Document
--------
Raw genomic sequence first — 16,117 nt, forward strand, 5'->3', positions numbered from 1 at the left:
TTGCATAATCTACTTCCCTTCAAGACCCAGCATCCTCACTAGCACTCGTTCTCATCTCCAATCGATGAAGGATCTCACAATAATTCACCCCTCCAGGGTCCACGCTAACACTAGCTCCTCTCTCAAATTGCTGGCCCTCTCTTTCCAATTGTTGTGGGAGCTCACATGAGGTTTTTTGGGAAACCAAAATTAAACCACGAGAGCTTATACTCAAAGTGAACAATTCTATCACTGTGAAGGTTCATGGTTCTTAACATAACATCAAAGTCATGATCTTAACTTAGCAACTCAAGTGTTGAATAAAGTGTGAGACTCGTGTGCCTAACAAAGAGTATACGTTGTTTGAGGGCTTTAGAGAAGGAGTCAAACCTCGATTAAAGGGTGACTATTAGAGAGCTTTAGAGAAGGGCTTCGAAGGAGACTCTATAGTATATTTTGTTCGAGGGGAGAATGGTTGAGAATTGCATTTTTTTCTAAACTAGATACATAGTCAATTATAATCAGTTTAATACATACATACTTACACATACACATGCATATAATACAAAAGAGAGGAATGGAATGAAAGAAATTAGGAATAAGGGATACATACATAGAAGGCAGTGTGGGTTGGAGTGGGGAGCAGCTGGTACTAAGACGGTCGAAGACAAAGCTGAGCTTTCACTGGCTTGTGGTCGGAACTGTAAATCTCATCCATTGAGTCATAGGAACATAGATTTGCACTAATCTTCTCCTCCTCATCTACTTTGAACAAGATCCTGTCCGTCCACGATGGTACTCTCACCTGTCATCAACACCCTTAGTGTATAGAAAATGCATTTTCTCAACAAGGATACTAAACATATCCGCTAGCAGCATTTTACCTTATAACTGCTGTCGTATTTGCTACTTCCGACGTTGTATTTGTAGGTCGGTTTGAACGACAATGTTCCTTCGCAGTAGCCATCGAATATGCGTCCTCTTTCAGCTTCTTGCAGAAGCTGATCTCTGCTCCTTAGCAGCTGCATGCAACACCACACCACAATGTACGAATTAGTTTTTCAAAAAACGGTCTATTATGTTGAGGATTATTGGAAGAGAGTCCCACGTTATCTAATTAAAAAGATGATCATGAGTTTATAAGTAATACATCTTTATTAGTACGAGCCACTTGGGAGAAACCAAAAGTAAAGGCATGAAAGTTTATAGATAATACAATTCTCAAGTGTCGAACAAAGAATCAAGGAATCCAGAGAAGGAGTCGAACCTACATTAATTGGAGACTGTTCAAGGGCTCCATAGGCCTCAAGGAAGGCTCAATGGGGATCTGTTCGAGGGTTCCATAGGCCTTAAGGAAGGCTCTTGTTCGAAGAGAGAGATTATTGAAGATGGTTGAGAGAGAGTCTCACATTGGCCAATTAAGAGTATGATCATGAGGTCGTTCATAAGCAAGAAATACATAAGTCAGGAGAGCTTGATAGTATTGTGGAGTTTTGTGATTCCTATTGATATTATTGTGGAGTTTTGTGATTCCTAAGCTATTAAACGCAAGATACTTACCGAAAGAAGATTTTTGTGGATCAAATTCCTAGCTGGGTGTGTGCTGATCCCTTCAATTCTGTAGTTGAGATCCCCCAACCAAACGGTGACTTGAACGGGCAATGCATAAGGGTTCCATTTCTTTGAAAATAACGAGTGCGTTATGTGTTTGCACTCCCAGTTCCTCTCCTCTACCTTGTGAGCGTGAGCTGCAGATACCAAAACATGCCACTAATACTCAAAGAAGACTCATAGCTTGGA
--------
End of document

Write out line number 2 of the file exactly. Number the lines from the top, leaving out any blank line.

TTGCATAATCTACTTCCCTTCAAGACCCAGCATCCTCACTAGCACTCGTTCTCATCTCCAATCGATGAAGGATCTCACAATAATTCACCCCTCCAGGGTCCACGCTAACACTAGCTCCTCTCTCAAATTGCTGGCCCTCTCTTTCCAATTGTTGTGGGAGCTCACATGAGGTTTTTTGGGAAACCAAAATTAAACCACGAGAGCTTATACTCAAAGTGAACAATTCTATCACTGTGAAGGTTCATGGTTCTTAACATAACATCAAAGTCATGATCTTAACTTAGCAACTCAAGTGTTGAATAAAGTGTGAGACTCGTGTGCCTAACAAAGAGTATACGTTGTTTGAGGGCTTTAGAGAAGGAGTCAAACCTCGATTAAAGGGTGACTATTAGAGAGCTTTAGAGAAGGGCTTCGAAGGAGACTCTATAGTATATTTTGTTCGAGGGGAGAATGGTTGAGAATTGCATTTTTTTCTAAACTAGATACATAGTCAATTATAATCAGTTTAATACATACATACTTACACATACACATGCATATAATACAAAAGAGAGGAATGGAATGAAAGAAATTAGGAATAAGGGATACATACATAGAAGGCAGTGTGGGTTGGAGTGGGGAGCAGCTGGTACTAAGACGGTCGAAGACAAAGCTGAGCTTTCACTGGCTTGTGGTCGGAACTGTAAATCTCATCCATTGAGTCATAGGAACATAGATTTGCACTAATCTTCTCCTCCTCATCTACTTTGAACAAGATCCTGTCCGTCCACGATGGTACTCTCACCTGTCATCAACACCCTTAGTGTATAGAAAATGCATTTTCTCAACAAGGATACTAAACATATCCGCTAGCAGCATTTTACCTTATAACTGCTGTCGTATTTGCTACTTCCGACGTTGTATTTGTAGGTCGGTTTGAACGACAATGTTCCTTCGCAGTAGCCATCGAATATGCGTCCTCTTTCAGCTTCTTGCAGAAGCTGATCTCTGCTCCTTAGCAGCTGCATGCAACACCACACCACAATGTACGAATTAGTTTTTCAAAAAACGGTCTATTATGTTGAGGATTATTGGAAGAGAGTCCCACGTTATCTAATTAAAAAGATGATCATGAGTTTATAAGTAATACATCTTTATTAGTACGAGCCACTTGGGAGAAACCAAAAGTAAAGGCATGAAAGTTTATAGATAATACAATTCTCAAGTGTCGAACAAAGAATCAAGGAATCCAGAGAAGGAGTCGAACCTACATTAATTGGAGACTGTTCAAGGGCTCCATAGGCCTCAAGGAAGGCTCAATGGGGATCTGTTCGAGGGTTCCATAGGCCTTAAGGAAGGCTCTTGTTCGAAGAGAGAGATTATTGAAGATGGTTGAGAGAGAGTCTCACATTGGCCAATTAAGAGTATGATCATGAGGTCGTTCATAAGCAAGAAATACATAAGTCAGGAGAGCTTGATAGTATTGTGGAGTTTTGTGATTCCTATTGATATTATTGTGGAGTTTTGTGATTCCTAAGCTATTAAACGCAAGATACTTACCGAAAGAAGATTTTTGTGGATCAAATTCCTAGCTGGGTGTGTGCTGATCCCTTCAATTCTGTAGTTGAGATCCCCCAACCAAACGGTGACTTGAACGGGCAATGCATAAGGGTTCCATTTCTTTGAAAATAACGAGTGCGTTATGTGTTTGCACTCCCAGTTCCTCTCCTCTACCTTGTGAGCGTGAGCTGCAGATACCAAAACATGCCACTAATACTCAAAGAAGACTCATAGCTTGGA